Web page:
The EU should scale up measures that mitigate the effects of repression on the Belarusian people, such as granting visas, scholarships and other opportunities for Belarusian activists, students and entrepreneurs who have to temporarily leave the country. Supporting efforts such as documenting human rights abuses and the pursuit of international justice reinforces the EU’s value-driven approach, even if the short-term impact is likely to be limited. The EU should also offer non-state economic actors in Belarus a perspective through loans and market access to privately owned small and medium-sized enterprises (SMEs).
The EU should emphasize its principled position that any decisions regarding the further integration of Belarus with the Russian Federation should be taken in a transparent and inclusive manner. The populations of both countries should be consulted and allowed to express their positions through democratic means, in accordance with the OSCE commitments undertaken by both the Russian Federation and Belarus.
In the field of security policy, the Netherlands and other Western countries should realise that under the current circumstances their capacity to shape security policy developments in Belarus is limited. They should therefore proceed from a ‘do no harm’ basis and be cognizant of the fact that in Russian and Belarusian narratives ‘the West’ and NATO play negative roles vis-à-vis Belarus. NATO should stay firm on principles[75] and keep investing in a robust deterrence posture on its eastern borders to reassure allied nations. Lines of communication with Minsk should remain as open as possible, including within the OSCE framework. Moreover, Belarus should also be a topic for discussion in the framework of the NATO-Russia Council. With regard to Ukraine, Western countries should continue their efforts to resolve this crisis, as it is closely interlinked with Belarus in Moscow’s strategic calculations.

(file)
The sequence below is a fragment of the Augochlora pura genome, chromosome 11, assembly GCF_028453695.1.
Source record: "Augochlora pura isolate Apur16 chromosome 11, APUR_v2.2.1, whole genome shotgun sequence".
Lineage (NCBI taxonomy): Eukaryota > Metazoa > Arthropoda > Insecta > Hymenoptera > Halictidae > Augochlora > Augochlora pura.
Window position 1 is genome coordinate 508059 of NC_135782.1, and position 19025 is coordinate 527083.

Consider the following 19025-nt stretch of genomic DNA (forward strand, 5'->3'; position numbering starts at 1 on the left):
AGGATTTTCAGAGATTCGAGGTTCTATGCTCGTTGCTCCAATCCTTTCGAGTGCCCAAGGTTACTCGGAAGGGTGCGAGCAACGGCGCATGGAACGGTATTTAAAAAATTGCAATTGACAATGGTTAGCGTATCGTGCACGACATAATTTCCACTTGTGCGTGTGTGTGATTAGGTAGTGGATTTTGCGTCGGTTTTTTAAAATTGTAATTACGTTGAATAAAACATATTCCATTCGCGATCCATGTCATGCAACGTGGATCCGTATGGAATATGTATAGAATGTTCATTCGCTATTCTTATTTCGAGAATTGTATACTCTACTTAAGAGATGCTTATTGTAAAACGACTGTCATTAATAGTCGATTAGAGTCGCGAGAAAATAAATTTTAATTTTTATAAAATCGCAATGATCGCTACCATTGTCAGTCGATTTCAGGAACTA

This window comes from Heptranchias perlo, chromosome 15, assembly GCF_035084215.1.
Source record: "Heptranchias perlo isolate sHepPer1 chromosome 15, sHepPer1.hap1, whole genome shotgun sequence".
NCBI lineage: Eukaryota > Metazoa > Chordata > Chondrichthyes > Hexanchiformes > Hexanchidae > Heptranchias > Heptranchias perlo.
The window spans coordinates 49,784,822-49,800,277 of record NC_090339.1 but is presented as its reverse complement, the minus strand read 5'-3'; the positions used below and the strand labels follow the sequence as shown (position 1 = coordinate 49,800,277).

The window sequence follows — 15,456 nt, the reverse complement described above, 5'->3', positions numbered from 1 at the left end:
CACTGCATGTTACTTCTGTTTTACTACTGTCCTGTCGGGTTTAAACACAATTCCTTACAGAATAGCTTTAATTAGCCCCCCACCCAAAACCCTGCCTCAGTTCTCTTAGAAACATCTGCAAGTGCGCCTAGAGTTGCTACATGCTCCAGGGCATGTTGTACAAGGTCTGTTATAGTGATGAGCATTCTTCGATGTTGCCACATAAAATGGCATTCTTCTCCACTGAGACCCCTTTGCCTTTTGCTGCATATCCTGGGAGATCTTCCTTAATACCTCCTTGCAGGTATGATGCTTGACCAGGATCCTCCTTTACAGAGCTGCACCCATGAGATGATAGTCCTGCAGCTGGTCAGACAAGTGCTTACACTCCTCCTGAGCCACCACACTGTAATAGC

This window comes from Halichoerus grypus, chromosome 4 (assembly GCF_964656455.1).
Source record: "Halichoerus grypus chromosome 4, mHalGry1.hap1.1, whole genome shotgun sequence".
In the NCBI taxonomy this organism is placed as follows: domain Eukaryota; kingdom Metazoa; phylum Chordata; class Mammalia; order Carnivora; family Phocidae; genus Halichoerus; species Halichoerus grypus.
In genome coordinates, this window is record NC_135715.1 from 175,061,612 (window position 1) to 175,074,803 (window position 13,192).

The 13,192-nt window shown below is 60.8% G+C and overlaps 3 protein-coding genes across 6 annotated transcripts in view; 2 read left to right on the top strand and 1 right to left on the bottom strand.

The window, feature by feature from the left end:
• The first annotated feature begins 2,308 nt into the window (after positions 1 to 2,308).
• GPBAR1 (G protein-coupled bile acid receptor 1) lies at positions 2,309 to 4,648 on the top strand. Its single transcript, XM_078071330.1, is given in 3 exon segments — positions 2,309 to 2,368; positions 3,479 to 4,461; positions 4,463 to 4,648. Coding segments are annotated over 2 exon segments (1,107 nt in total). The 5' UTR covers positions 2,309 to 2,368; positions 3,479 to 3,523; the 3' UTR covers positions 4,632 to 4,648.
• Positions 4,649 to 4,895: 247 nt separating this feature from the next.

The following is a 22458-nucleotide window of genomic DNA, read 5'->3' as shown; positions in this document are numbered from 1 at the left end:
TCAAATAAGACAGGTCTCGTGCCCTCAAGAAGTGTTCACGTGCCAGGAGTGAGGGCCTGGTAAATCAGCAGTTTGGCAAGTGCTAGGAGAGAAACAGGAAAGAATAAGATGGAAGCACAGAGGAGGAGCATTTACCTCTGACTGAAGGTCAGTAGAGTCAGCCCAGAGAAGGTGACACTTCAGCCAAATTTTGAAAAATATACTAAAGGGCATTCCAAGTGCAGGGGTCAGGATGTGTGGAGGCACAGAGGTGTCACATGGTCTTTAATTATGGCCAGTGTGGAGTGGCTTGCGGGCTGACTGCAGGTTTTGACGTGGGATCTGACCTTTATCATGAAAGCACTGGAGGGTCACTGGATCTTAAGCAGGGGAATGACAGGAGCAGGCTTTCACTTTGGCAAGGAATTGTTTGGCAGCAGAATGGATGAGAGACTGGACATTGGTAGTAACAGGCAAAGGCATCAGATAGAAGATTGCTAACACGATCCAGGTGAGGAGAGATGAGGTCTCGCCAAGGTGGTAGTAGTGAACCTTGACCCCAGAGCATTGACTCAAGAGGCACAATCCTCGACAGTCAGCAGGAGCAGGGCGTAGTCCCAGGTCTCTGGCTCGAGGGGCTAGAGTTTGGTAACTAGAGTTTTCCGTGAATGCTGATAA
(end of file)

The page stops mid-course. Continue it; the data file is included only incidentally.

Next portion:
NATO should particularly call on Russia and Belarus to provide maximum transparency in the run-up to, as well as during, the upcoming Zapad 2021 military exercises as required by the 2011 Vienna Document on CSBMs in the OSCE, and it should lead by example by being transparent about its own exercises and military deployments in the region. NATO and individual allies should try to assess Zapad 2021 as professionally as possible, without resorting to undue alarmism that would play into Moscow’s and Minsk’s hands.
Despite their shortcomings, economic sanctions remain one of the few sources of significant EU leverage over both Belarus and the Russian Federation. The EU should be mindful of the interlinkages between the economies of the two countries within the framework of the two integration projects: the Union State and the Eurasian Economic Union. In order to reduce the risk of sanction-busting and increase the effectiveness of the measures the sanction regimes against Belarus and Russia, although designed separately, should be as congruent as possible and the specificities of individual sectors – such as the Belarusian and Russian potash exports - should be taken into account. The EU should also strive to co-ordinate its sanction policy closely with the United States and the United Kingdom.
However, EU member states ought to remember that negative conditionality – that is, reinforcement by punishment rather than reward – has rarely been a successful strategy on its own. Not only do sanctions reinforce a ‘bunker mentality’ that allows elites to divert domestic criticism of economic tribulations towards external actors, they also carry a real risk of forcing countries to ‘band together’, as is presently the case with Belarus and the Russian Federation. The EU should therefore complement its punitive approach with a longer-term strategy of positive economic reinforcement towards Belarus, to be deployed in the case of a change in course by the current regime or future governments.
Such as those enshrined in the 1997 NATO-Russia Founding Act, the 2002 Rome Declaration (NATO-Russia Relations: A New Quality) and various OSCE documents.